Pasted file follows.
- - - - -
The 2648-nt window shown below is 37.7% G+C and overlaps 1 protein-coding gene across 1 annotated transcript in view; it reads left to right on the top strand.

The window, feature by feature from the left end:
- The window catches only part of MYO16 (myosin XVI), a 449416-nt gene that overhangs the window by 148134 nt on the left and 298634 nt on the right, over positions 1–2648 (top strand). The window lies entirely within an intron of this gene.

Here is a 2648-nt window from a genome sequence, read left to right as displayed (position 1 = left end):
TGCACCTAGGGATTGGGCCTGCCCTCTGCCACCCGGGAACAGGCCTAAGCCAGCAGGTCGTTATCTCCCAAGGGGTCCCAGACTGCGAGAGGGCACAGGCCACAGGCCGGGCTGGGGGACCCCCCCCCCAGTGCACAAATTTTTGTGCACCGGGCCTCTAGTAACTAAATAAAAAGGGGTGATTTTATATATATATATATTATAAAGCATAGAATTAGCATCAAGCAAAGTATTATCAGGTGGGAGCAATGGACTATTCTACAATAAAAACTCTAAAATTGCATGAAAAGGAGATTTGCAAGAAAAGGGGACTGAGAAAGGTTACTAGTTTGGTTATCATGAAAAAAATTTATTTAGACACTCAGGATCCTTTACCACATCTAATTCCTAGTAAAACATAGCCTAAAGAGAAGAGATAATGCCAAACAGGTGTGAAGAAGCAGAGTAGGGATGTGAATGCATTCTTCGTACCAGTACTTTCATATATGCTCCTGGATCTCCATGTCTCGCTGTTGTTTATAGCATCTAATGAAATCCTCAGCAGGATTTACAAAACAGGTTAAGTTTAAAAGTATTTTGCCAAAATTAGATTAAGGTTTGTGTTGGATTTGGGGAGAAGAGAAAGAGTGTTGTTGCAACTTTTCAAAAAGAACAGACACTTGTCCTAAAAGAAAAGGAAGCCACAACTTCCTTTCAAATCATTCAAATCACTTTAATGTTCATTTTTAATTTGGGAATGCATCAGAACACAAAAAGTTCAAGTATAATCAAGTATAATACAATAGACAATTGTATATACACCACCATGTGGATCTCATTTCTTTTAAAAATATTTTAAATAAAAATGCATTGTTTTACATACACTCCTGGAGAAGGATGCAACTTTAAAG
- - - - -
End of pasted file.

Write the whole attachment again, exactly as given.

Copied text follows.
The 2648-nt window shown below is 37.7% G+C and overlaps 1 protein-coding gene across 1 annotated transcript in view; it reads left to right on the top strand.

The window, feature by feature from the left end:
- The window catches only part of MYO16 (myosin XVI), a 449416-nt gene that overhangs the window by 148134 nt on the left and 298634 nt on the right, over positions 1–2648 (top strand). The window lies entirely within an intron of this gene.

Here is a 2648-nt window from a genome sequence, read left to right as displayed (position 1 = left end):
TGCACCTAGGGATTGGGCCTGCCCTCTGCCACCCGGGAACAGGCCTAAGCCAGCAGGTCGTTATCTCCCAAGGGGTCCCAGACTGCGAGAGGGCACAGGCCACAGGCCGGGCTGGGGGACCCCCCCCCCAGTGCACAAATTTTTGTGCACCGGGCCTCTAGTAACTAAATAAAAAGGGGTGATTTTATATATATATATATTATAAAGCATAGAATTAGCATCAAGCAAAGTATTATCAGGTGGGAGCAATGGACTATTCTACAATAAAAACTCTAAAATTGCATGAAAAGGAGATTTGCAAGAAAAGGGGACTGAGAAAGGTTACTAGTTTGGTTATCATGAAAAAAATTTATTTAGACACTCAGGATCCTTTACCACATCTAATTCCTAGTAAAACATAGCCTAAAGAGAAGAGATAATGCCAAACAGGTGTGAAGAAGCAGAGTAGGGATGTGAATGCATTCTTCGTACCAGTACTTTCATATATGCTCCTGGATCTCCATGTCTCGCTGTTGTTTATAGCATCTAATGAAATCCTCAGCAGGATTTACAAAACAGGTTAAGTTTAAAAGTATTTTGCCAAAATTAGATTAAGGTTTGTGTTGGATTTGGGGAGAAGAGAAAGAGTGTTGTTGCAACTTTTCAAAAAGAACAGACACTTGTCCTAAAAGAAAAGGAAGCCACAACTTCCTTTCAAATCATTCAAATCACTTTAATGTTCATTTTTAATTTGGGAATGCATCAGAACACAAAAAGTTCAAGTATAATCAAGTATAATACAATAGACAATTGTATATACACCACCATGTGGATCTCATTTCTTTTAAAAATATTTTAAATAAAAATGCATTGTTTTACATACACTCCTGGAGAAGGATGCAACTTTAAAG